I decided to tackle the master cylinder first, as it's easiest to get to and dismantle. Thanks to rust-free stainless fasteners, it popped right off.



Drained and on the bench, we see it's unlikely it got clogged with rust or other gunk- the damn thing is only three years old.



By the way: Don't let anybody tell you- not even me, 'cause I have 😁 - that POR-15 is immune to brake fluid. I'm here to tell ya it ain't. 😁



The can says it is, the reviews said it was, I've had other hotrodders say it was... but it ain't. Basically everything on the back third of the master cylinder could be peeled off in big flakes. 'Coupla you Guilders told me about that back when I was putting this thing together, and nope, I was still goin' by what the box said. 😁

Anyway, a master cylinder is easy to rebuild- or in this case, just inspect and clean. A big snap ring out the back, and then there's two pistons and a spring. That's it.



I cleaned everything off, inspected the seals closely, probed the ports for anything that might be jammed in there, wiped everything down, lubed the seals with some fresh DOT4, and put 'er back together.



I found nothing to indicate a problem with the master cylinder. The seals were in top shape, there was zero gunk that could clog anything, there was no rust, no mechanical damage, and no missing parts.

So, I refilled the reservoirs and "bench bled" it.



This is basically just a process that recirculates fluid through the pistons, to drive out all the air. Regular bleeding on the car doesn't do it very well- it actually took me about ten minutes of cycling, waiting, cycling, waiting, topping off, and cycling some more, before I finally stopped getting air bubbles out of the ports.



To reinstall it, I just bent the tubes back up out of the way, and latched the cap in place. Then took it out to the car and bolted 'er back on.



So the master cylinder is almost certainly not the problem. That leaves the proportioning valve, and the obvious bit on the also-nearly-new P-valve is the "switch" or "differential" piston. This is a spool in the center of the P-valve that balances between the front half and rear half of the brake system. If a leak occurs on one end or the other, the differential in pressure shunts this piston to the weak side, closing it off and supposedly preventing any further fluid loss (at least at the master cylinder.)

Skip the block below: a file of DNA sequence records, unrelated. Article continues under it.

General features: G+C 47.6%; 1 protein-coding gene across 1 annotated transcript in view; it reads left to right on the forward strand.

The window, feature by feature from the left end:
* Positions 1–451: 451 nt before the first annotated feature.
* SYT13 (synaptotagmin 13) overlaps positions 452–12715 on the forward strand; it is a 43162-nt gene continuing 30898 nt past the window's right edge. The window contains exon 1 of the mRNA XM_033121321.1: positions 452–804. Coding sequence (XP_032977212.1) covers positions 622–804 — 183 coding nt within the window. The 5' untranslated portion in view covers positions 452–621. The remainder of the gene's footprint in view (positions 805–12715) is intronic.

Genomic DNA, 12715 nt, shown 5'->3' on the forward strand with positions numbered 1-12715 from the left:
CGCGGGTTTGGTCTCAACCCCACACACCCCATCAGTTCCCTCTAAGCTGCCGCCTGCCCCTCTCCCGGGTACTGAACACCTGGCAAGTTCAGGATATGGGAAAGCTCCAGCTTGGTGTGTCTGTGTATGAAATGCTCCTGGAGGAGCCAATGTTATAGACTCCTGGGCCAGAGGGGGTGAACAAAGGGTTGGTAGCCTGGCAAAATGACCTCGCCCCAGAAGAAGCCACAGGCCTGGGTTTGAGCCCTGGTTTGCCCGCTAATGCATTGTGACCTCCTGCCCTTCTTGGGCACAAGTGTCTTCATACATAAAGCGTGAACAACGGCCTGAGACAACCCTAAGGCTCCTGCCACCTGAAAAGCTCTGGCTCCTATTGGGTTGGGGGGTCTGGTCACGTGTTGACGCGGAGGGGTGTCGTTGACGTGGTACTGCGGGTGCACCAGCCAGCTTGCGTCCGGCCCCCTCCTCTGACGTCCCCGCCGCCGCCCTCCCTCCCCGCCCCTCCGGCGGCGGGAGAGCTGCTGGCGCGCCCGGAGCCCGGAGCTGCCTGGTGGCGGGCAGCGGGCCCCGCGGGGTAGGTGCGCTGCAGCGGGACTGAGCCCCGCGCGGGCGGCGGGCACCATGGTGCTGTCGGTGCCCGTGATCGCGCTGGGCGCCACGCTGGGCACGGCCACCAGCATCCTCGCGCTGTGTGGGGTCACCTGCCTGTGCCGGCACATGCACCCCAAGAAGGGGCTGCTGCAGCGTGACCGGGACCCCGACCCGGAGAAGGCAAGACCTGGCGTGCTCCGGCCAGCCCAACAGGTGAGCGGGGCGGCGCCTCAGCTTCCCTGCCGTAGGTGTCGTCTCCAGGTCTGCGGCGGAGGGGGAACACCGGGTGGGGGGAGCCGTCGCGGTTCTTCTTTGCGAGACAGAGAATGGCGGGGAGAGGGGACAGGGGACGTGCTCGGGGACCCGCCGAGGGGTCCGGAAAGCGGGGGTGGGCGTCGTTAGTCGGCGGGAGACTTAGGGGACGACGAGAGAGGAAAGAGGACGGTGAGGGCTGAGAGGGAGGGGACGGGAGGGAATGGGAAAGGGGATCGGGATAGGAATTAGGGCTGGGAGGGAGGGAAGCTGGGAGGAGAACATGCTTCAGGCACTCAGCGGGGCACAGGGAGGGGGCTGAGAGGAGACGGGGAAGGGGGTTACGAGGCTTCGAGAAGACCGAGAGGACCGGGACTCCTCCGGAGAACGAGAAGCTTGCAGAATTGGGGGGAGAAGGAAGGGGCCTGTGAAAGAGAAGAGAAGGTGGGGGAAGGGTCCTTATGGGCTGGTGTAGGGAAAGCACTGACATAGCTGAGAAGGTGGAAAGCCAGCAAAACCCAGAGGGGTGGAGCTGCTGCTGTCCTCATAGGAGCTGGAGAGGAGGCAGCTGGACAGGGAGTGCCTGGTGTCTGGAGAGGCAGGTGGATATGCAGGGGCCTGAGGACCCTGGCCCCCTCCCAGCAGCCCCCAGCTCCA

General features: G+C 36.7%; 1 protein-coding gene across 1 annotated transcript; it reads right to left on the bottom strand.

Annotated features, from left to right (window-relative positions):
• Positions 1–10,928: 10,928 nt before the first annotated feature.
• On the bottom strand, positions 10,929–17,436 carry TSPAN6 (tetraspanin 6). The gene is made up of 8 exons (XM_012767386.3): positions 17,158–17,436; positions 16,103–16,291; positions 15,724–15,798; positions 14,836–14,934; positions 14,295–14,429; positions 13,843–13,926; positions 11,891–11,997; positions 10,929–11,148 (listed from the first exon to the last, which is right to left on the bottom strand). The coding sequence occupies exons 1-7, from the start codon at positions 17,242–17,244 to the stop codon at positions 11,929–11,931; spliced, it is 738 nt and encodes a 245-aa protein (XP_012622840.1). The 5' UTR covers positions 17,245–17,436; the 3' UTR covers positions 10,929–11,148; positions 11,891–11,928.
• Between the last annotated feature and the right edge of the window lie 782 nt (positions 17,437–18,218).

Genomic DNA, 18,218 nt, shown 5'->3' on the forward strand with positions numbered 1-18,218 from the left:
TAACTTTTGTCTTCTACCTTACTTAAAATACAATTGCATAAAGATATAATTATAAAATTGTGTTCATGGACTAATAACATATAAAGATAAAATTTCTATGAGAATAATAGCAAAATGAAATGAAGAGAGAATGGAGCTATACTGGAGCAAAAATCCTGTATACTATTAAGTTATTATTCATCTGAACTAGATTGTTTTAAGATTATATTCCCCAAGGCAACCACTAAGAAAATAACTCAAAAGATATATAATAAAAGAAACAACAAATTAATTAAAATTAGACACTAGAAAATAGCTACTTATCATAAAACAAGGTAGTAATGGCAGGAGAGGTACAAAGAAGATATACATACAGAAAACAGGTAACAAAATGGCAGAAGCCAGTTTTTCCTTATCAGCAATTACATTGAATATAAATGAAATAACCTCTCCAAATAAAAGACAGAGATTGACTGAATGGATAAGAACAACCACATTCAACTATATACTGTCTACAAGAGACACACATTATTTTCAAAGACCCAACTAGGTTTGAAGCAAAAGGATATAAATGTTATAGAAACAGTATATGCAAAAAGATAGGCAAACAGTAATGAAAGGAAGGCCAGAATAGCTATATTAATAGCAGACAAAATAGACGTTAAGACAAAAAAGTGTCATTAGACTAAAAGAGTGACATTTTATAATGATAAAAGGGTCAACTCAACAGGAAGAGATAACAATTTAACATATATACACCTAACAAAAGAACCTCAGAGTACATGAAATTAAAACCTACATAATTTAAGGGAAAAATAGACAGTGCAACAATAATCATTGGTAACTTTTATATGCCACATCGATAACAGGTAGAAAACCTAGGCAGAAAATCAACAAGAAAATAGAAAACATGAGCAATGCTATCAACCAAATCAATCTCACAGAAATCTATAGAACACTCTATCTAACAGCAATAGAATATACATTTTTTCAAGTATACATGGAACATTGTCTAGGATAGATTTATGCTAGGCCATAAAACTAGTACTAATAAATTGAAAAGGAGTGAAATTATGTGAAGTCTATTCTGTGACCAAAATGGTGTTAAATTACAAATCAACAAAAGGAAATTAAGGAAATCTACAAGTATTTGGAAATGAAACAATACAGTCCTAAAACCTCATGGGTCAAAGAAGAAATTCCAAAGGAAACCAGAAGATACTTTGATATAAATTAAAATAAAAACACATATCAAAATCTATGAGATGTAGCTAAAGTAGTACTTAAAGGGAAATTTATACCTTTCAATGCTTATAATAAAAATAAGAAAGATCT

That's basically what my system has been doing, with the fronts bleeding normally and the rears being unable to be bled at all. But we'd also tried half a dozen times to "reset" the piston- if it was indeed the culprit- but all to no effect. And I'd been able to draw fluid through with the MightyVac, so I'd kind of been leaning towards the master cylinder.

Okay, so the MC has (very probably) been eliminated as the offending part, which leaves the P-valve. And the P-valve, being nearly new, is unlikely to have spontaneously failed, which points towards this issue being something it's supposed to be doing.

Something I should have tried early yesterday (isn't it interesting how obvious things seem in retrospect? 😁 ) is to put a multimeter on the bias switch. This is a later-model P-valve, and the switch is different than that of the plug on the car, so I don't have a dash light. (Which, in retrospect, if I did have it, it would likely have sped up the diagnosis by about 20 hours. πŸ˜‹ )



And I'm sure some of you smug bastards know exactly what I found, right? 😁



Yup. Full continuity- the switch was "on", meaning the piston was indeed biased to one side.There's the problem that's been bugging me all weekend. (At least, the parts of the weekend I was able to work on the car. 😁 )

Unfortunately, that was all the time I had today to fool with it, and duty called me elsewhere. Hopefully I'll have a chance to fool with it some more on Monday or Tuesday.

Doc.